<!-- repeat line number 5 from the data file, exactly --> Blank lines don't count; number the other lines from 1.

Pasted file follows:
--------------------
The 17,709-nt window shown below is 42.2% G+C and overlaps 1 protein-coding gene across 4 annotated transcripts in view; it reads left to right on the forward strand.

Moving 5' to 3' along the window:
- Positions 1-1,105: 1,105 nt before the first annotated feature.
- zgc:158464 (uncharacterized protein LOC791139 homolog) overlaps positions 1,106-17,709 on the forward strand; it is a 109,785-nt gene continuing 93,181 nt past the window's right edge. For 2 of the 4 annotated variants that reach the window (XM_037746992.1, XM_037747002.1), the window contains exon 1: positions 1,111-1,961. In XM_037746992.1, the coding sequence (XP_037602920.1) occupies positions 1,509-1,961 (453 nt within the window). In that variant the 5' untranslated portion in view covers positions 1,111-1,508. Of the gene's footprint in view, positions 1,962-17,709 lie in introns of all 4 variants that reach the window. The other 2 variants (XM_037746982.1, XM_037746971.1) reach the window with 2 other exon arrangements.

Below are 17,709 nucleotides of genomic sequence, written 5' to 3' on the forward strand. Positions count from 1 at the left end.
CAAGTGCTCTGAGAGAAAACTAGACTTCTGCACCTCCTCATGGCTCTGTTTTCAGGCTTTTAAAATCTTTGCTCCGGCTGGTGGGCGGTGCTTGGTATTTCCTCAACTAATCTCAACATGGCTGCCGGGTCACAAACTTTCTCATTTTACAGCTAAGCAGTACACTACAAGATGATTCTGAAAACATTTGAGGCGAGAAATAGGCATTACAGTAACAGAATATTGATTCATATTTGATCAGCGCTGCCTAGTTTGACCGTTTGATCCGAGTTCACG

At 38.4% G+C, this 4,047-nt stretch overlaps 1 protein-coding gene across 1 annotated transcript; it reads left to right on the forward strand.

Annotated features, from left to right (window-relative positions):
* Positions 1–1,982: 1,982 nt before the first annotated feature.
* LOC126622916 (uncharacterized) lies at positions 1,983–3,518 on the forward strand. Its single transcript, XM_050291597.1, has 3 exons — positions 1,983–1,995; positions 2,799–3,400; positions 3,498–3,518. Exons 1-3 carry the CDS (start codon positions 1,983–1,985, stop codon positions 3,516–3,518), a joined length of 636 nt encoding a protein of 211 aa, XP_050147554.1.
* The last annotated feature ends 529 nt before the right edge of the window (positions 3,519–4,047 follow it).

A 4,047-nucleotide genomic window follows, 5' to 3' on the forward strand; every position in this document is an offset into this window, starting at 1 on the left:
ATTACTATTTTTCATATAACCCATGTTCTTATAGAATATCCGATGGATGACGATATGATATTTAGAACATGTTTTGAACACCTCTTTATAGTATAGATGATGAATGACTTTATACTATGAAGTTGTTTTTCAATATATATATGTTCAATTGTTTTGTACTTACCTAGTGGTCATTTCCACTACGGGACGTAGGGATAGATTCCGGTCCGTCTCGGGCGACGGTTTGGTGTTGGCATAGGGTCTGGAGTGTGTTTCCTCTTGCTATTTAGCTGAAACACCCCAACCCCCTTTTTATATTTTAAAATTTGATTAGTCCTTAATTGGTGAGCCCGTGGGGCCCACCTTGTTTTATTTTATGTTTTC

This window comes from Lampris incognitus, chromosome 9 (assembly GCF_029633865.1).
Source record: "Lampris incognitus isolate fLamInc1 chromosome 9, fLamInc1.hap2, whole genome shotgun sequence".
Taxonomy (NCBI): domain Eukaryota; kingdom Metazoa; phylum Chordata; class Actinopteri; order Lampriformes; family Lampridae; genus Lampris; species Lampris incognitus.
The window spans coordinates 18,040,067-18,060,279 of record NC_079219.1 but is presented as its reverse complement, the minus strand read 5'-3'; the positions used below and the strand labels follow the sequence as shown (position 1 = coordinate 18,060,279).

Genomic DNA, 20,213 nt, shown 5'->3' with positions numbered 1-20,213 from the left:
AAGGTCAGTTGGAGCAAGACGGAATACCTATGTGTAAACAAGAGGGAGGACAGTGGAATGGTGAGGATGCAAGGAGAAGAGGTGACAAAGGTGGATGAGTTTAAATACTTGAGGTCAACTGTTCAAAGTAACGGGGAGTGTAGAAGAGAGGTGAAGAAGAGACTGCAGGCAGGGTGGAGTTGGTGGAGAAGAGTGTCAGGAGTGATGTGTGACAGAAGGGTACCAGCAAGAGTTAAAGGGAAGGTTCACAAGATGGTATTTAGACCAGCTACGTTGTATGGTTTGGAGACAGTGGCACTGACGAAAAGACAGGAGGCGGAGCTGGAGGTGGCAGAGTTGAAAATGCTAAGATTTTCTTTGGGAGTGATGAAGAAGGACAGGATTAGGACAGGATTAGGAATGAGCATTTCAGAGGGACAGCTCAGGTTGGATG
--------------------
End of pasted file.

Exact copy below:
Below are 17,709 nucleotides of genomic sequence, written 5' to 3' on the forward strand. Positions count from 1 at the left end.